But in any case, some more posts for you. Reader Miko reflects on searching for a job, Mike the Mad Biologist keeps doing his thing, and fellow Discover blogger Julianne on Subtleties of the Crappy Job Market for Scientists:
Recently Daniel MacArthur pointed to the vibrant discussion over at Genomes Unzipped on a moderately infamous paper from Science last year, Widespread RNA and DNA Sequence Differences in the Human Transcriptome, asserting that it is “exactly what open peer review should be like.” This made me wonder, it’s been over five years since Chris Surridge asked why there was so much more commentary on a PLoS ONE paper, By Hook or by Crook? Morphometry, Competition and Cooperation in Rodent Sperm, on blogs than on the paper itself. Has anything changed? The most viewed paper on PLoS Biology, How Many Species Are There on Earth and in the Ocean?, has 9 comments for 45,000 article views. In contrast, Genomes Unzipped has 14 comments for likely far fewer page views. Additionally, if you find the post on the weblog the comments automatically load. Not so with the PLoS Biology paper, you have to click through (yes, I see how this can be a feature, not a bug, but in that case why even bother with comments if you provide an email address for correspondence?)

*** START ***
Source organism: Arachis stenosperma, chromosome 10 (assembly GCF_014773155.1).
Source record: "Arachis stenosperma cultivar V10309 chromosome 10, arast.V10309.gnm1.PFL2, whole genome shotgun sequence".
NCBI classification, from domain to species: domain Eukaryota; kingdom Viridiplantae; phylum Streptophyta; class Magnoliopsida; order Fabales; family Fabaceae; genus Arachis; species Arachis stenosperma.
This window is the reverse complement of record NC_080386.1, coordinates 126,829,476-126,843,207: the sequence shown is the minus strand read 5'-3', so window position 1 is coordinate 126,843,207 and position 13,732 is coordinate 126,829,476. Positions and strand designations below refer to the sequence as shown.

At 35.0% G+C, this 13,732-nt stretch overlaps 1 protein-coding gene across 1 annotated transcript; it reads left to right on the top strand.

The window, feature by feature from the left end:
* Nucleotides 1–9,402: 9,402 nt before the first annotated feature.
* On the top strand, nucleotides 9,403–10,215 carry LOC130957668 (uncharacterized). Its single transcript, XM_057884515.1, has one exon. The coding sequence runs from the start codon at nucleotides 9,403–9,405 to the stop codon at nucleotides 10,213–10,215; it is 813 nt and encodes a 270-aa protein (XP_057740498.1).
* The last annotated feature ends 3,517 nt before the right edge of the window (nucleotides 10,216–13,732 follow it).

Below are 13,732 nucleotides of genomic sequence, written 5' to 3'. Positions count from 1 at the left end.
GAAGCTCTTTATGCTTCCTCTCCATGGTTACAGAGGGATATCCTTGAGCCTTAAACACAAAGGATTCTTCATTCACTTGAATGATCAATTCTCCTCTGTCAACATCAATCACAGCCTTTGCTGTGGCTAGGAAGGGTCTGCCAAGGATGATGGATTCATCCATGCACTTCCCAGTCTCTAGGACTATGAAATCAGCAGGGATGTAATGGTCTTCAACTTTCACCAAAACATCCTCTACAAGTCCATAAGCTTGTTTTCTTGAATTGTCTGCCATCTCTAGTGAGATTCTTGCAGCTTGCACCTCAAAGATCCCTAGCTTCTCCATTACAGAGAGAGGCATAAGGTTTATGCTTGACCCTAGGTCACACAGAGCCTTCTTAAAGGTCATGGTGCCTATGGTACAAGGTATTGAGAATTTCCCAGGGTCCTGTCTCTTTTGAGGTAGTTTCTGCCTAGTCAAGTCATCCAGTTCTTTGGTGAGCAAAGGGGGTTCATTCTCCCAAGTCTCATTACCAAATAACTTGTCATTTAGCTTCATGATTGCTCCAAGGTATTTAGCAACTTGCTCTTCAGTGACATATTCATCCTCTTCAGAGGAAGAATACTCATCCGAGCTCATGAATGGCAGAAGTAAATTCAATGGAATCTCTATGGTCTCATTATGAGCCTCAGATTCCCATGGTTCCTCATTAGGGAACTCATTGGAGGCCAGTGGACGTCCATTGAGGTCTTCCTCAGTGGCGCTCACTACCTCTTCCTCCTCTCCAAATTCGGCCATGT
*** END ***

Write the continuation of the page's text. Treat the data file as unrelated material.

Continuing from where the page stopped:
Over a 14-month period, the molecular geneticist at Stanford University in Palo Alto, California, analyzed his blood 20 different times to pluck out a wide variety of biochemical data depicting the status of his body’s immune system, metabolism, and gene activity. In today’s issue ofCell, Snyder and a team of 40 other researchers present the results of this extraordinarily detailed look at his body, which they call an integrative personal omics profile (iPOP) because it combines cutting-edge scientific fields such as genomics (study of one’s DNA), metabolomics (study of metabolism), and proteomics (study of proteins). Instead of seeing a snapshot of the body taken during the typical visit to a doctor’s office, iPOP effectively offers an IMAX movie, which in Snyder’s case had the added drama of charting his response to two viral infections and the emergence of type 2 diabetes.
Hopefully in about 10 years this will be the norm, not cutting edge science.